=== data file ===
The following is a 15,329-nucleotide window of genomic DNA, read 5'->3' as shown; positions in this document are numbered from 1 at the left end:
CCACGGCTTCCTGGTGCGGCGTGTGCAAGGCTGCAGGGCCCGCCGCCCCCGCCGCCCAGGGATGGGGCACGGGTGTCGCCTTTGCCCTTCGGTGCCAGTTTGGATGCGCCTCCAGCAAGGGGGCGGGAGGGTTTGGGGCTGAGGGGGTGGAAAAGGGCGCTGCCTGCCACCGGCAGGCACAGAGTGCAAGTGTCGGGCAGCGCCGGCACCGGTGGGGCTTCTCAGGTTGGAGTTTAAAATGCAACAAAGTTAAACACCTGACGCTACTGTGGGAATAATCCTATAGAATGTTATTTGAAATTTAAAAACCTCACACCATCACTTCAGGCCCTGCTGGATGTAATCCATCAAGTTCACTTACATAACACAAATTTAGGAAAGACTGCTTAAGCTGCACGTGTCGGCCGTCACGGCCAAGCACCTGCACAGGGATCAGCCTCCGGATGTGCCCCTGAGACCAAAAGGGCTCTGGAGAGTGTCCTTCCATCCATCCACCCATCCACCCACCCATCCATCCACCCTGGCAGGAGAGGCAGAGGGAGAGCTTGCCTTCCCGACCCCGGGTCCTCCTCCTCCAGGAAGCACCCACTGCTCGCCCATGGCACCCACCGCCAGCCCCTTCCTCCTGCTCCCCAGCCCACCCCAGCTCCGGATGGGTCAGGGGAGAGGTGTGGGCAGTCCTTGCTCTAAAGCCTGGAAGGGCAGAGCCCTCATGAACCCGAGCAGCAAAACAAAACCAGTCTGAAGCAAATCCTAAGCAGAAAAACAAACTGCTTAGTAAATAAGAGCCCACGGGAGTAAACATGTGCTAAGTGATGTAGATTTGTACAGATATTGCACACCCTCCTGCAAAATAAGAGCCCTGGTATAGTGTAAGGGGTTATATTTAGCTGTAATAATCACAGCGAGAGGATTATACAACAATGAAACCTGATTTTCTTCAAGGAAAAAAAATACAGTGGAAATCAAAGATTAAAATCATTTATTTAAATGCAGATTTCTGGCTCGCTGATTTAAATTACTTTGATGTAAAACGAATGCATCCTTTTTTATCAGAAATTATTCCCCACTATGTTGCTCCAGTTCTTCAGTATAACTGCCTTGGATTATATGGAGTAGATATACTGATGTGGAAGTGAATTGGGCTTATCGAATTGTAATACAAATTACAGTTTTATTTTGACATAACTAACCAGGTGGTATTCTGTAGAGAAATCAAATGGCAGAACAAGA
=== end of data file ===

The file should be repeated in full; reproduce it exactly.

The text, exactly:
The following is a 15,329-nucleotide window of genomic DNA, read 5'->3' as shown; positions in this document are numbered from 1 at the left end:
CCACGGCTTCCTGGTGCGGCGTGTGCAAGGCTGCAGGGCCCGCCGCCCCCGCCGCCCAGGGATGGGGCACGGGTGTCGCCTTTGCCCTTCGGTGCCAGTTTGGATGCGCCTCCAGCAAGGGGGCGGGAGGGTTTGGGGCTGAGGGGGTGGAAAAGGGCGCTGCCTGCCACCGGCAGGCACAGAGTGCAAGTGTCGGGCAGCGCCGGCACCGGTGGGGCTTCTCAGGTTGGAGTTTAAAATGCAACAAAGTTAAACACCTGACGCTACTGTGGGAATAATCCTATAGAATGTTATTTGAAATTTAAAAACCTCACACCATCACTTCAGGCCCTGCTGGATGTAATCCATCAAGTTCACTTACATAACACAAATTTAGGAAAGACTGCTTAAGCTGCACGTGTCGGCCGTCACGGCCAAGCACCTGCACAGGGATCAGCCTCCGGATGTGCCCCTGAGACCAAAAGGGCTCTGGAGAGTGTCCTTCCATCCATCCACCCATCCACCCACCCATCCATCCACCCTGGCAGGAGAGGCAGAGGGAGAGCTTGCCTTCCCGACCCCGGGTCCTCCTCCTCCAGGAAGCACCCACTGCTCGCCCATGGCACCCACCGCCAGCCCCTTCCTCCTGCTCCCCAGCCCACCCCAGCTCCGGATGGGTCAGGGGAGAGGTGTGGGCAGTCCTTGCTCTAAAGCCTGGAAGGGCAGAGCCCTCATGAACCCGAGCAGCAAAACAAAACCAGTCTGAAGCAAATCCTAAGCAGAAAAACAAACTGCTTAGTAAATAAGAGCCCACGGGAGTAAACATGTGCTAAGTGATGTAGATTTGTACAGATATTGCACACCCTCCTGCAAAATAAGAGCCCTGGTATAGTGTAAGGGGTTATATTTAGCTGTAATAATCACAGCGAGAGGATTATACAACAATGAAACCTGATTTTCTTCAAGGAAAAAAAATACAGTGGAAATCAAAGATTAAAATCATTTATTTAAATGCAGATTTCTGGCTCGCTGATTTAAATTACTTTGATGTAAAACGAATGCATCCTTTTTTATCAGAAATTATTCCCCACTATGTTGCTCCAGTTCTTCAGTATAACTGCCTTGGATTATATGGAGTAGATATACTGATGTGGAAGTGAATTGGGCTTATCGAATTGTAATACAAATTACAGTTTTATTTTGACATAACTAACCAGGTGGTATTCTGTAGAGAAATCAAATGGCAGAACAAGA